Column: VF-WAXms capillary column of 30 m length, 0.25 I.D., 0.5 µm film thicknesses (Varian, Lake Forest, CA, USA)
Temperature program: 30 ºC
(4 min), 5 ºC/min to 200 ºC and hold 10 min.
Injector temperature: 230 ºC and
Carrier gas: helium

Results and discussion

Acetaldehyde, acetone, methyl acetate (representatives of very volatile compounds) and ethyl hexanoate, ethyl octanoate, ethyl decanoate and 2-phenylethanol (representatives of higher boiling beer aroma compounds) were chosen to confirm the versatility and suitability of the new HS-SPMCE method. For quantitative analysis, five-point calibration curves over the range of the following concentrations were measured: from 1 mg/L to 10 mg/L for acetaldehyde, 0.1 mg/L to 1 mg/L for acetone, methyl acetate, ethyl hexanoate, ethyl octanoate, ethyl decanoate, 2 mg/L to 20 mg/L for ethyl acetate, and 1 mg/L to 50 mg/L for 2-phenylethanol in the 4 % (V/V) of ethanol. The correlation coefficients (r2) listed in table 1 varied from 0.9983 to 0.9996.

The repeatability of the method (RSD) was in the range of 2.1 to 6.9 % (table 1). The limits of detection (LOD) and quantification (LOQ) were calculated by Adstat Calibration Program (Trilobite, Czech Republic) and show good sensitivities for the real sample analyses.

Table 1: Correlation coefficients (r2), limits of detection (LOD), limits of quantification (LOQ) and repeatability (RSD) of investigated analytes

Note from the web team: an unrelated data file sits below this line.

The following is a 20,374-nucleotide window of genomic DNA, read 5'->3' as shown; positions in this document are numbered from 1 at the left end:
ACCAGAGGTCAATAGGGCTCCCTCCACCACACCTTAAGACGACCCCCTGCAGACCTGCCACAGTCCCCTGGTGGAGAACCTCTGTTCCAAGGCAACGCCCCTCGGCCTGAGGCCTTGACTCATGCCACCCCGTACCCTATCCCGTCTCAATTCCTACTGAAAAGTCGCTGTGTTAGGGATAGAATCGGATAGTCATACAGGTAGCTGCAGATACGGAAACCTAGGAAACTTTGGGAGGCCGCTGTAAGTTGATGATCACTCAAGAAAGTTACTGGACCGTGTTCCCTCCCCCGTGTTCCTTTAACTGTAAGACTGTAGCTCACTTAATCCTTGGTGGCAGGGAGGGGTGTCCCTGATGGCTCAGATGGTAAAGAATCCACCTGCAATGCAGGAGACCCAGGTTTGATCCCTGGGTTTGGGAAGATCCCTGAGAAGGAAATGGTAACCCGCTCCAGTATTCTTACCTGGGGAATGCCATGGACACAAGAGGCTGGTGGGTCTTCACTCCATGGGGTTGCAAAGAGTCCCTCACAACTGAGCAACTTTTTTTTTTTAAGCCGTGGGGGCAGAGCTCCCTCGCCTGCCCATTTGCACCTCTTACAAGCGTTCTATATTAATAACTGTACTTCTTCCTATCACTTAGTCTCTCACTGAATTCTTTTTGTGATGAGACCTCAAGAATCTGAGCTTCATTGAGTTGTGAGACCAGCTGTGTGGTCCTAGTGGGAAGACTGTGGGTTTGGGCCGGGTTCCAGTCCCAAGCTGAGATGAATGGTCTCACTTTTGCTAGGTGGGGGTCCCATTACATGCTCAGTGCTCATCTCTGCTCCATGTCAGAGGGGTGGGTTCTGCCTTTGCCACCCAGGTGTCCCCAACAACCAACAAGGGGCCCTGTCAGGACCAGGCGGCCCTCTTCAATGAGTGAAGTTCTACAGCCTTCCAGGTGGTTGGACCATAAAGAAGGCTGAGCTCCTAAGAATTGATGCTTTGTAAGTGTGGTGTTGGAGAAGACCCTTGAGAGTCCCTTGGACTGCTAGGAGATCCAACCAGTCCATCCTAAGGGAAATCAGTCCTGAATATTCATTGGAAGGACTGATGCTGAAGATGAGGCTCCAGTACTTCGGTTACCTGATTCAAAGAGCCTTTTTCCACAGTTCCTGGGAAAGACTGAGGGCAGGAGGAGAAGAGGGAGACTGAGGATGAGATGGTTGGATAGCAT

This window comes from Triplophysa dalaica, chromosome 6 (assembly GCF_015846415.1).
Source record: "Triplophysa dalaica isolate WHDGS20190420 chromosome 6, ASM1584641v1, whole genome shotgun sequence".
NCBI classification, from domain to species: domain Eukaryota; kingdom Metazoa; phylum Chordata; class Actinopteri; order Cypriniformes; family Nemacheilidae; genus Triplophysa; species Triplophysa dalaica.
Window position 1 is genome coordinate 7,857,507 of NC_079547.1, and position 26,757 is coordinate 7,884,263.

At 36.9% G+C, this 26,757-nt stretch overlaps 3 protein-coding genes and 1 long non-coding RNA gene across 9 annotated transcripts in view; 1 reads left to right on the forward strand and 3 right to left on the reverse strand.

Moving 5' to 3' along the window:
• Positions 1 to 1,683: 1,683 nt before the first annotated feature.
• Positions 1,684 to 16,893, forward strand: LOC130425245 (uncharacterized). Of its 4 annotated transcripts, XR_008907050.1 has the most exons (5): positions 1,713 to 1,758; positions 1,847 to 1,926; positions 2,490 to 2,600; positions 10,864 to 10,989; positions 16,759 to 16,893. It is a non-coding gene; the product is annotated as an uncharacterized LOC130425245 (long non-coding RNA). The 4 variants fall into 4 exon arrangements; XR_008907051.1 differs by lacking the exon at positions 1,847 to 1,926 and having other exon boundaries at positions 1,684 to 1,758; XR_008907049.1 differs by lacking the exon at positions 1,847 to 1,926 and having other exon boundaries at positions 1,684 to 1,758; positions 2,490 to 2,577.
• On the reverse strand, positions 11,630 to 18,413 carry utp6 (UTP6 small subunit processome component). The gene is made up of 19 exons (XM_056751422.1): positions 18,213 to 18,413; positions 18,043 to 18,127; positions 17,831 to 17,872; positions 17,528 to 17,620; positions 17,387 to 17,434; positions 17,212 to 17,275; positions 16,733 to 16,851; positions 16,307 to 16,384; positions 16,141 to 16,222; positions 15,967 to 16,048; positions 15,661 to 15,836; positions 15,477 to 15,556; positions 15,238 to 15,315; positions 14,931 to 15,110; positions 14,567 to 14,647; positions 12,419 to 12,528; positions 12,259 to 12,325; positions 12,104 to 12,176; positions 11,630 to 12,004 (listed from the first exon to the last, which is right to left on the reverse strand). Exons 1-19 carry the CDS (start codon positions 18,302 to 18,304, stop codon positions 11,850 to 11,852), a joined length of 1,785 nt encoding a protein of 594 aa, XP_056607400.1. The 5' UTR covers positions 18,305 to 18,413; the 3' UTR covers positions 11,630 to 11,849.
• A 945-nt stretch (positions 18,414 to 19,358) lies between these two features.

Figure 1: Chromatogram of a beer sample

As an example, the chromatogram of beer sample 1 is shown in figure 1; there are 19 peaks from very volatile compounds and 94 peaks from higher boiling compounds. Results of the quantitative analysis of four samples (mean value of two measurements) are listed in table 2. The results in table 2 indicate relatively small differences between the compositions of the studied compounds in the analyzed samples. The proposed method can be useful for the analysis of real samples. The modification of the gas chromatographic inlet for thermal desorption in the microcolumn is cost-effective, and replaces the expensive thermal desorption unit.

Table 2: Four sample results (mg/L) of studied beer aroma compounds analysis


HS-SPMCE is a simple, fast and sensitive method for the routine analysis of aroma compounds in beer samples. Owing to the good reproducibility of the method, it can be used to compare the volatile profiles of different types of beers, study the development of a particular beer during aging, or correlate with sensory analysis results.

This work was supported by the Scientific Grant Agency of the Ministry of Education of the Slovak Republic and the Academy of Sciences, registration number 1/0786/08.